Bridging Research and Practice
Nancy Hinkley has a husband, three daughters, a house, a dog, a little yellow car, a seat on the Bainbridge-Guilford School Board and tremendous energy for what others might call a job.
"It's not my work. It is me, an extension of me. This is the job I've been building for my whole life."
At ILR's Employment and Disability Institute, she translates what researchers there and elsewhere have learned.
Then, she shares that knowledge with teachers and others – across the state and nationally – to help teens with disabilities move into adult life with jobs and brighter futures.
"I help people understand" how to bring research into practice, said Hinkley, who has worked at ILR for six years.
For more than 20 years, she coached students in public schools to "take charge of (your) disabilities and focus on strengths ... nobody gets a job based on what they can't do."
Teens and young adults with disabilities sometimes "forget what they can do," Hinkley said in an interview.
"I discovered I loved helping them work through the system to get them where they needed to go."
For some, "It's like being a foreign exchange student in your own country. You don't know the questions to ask."
She was fond of saying "Let me hear your story and let me connect you" to resources that will get you where you want to go.
Hinkley's passion for empowering students and their teachers is tied to her own teen years.
Back up to the summer she was 15.
She had rollicking fun with the girls who lived near her family's farm in northwestern Pennsylvania.
A girl new to the area joined the group.
"She was so smart, she could fix anything." Hinkley remembers thinking, "... she is smarter than I am."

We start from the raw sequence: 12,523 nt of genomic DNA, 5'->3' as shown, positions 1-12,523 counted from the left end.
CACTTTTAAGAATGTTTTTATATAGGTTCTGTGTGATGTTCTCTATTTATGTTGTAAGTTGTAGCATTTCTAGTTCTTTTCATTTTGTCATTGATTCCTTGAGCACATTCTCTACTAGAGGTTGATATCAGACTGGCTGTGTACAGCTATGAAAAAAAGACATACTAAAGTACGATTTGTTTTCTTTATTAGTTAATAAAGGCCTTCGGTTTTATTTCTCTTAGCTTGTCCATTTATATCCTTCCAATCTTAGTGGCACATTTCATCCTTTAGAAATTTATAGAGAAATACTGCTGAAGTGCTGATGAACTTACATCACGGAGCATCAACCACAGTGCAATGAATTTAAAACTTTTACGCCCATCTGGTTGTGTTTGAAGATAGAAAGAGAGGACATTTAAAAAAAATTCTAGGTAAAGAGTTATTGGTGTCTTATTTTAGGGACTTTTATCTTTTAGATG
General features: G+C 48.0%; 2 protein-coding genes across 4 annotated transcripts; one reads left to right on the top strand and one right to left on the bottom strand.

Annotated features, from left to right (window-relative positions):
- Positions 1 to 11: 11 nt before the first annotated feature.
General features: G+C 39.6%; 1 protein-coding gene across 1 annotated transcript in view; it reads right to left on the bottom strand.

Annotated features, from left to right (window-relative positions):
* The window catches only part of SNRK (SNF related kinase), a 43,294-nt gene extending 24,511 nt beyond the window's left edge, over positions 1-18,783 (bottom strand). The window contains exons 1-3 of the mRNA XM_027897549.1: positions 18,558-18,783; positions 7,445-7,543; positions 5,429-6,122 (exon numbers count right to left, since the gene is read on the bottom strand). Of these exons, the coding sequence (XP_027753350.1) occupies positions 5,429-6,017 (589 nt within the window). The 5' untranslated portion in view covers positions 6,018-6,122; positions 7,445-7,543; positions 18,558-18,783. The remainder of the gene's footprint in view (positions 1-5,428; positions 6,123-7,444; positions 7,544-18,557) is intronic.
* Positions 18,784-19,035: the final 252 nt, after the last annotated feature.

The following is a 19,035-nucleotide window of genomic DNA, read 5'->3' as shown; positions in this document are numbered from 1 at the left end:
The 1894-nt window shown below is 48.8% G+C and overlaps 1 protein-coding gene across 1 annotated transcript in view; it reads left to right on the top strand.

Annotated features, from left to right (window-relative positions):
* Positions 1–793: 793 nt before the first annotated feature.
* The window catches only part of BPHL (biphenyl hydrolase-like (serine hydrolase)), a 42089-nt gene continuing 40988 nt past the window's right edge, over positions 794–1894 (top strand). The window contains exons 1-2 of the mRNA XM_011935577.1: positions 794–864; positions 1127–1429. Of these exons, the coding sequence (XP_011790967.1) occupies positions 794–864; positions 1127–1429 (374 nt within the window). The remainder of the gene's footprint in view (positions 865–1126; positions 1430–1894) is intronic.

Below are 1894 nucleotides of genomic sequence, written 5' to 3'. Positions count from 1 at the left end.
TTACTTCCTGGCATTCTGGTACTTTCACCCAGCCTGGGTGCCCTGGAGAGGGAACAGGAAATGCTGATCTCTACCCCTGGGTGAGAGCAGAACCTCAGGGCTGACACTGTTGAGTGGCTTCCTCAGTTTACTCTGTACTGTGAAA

When tenth grade started that fall, Hinkley looked for her new friend at school. She was stunned to learn the girl was segregated in a special education classroom away from all her summer friends.
"You've made a horrible mistake," Hinkley told school authorities, who ignored her.
That friend "was one of my drivers," Hinkley said, towards a career helping teens with disabilities transition from school into the work world.
Another driver was a guidance counselor.
Hinkley was a high school senior on the verge of dropping out so that she could work full time.
Her father had died that winter pulling a neighbor's car out of a ditch during the Blizzard of 1977. He left behind a wife and three daughters.
When Hinkley, the eldest child, mentioned to her guidance counselor she would be leaving school to support the family, the response was emphatic.
"You can't drop out."
Within 48 hours, a second-shift job at a nursing home was lined up.
During the day, Hinkley went to school and continued participating in marching band.
"I would take my nurse's aide bag to school, attend classes, go to band practice, hand off my band equipment for the bag as we marched past the nursing home and I'd go to work."
The following September, Hinkley became the first in her family to attend college.
Four years later, she graduated and started as a special education teacher in a middle school on the Virginia-North Carolina border.
In August, she begins a doctoral program in educational theory and practice at Binghamton University that will nourish her work.
"My role in life is to be a link to better opportunities for those with disabilities."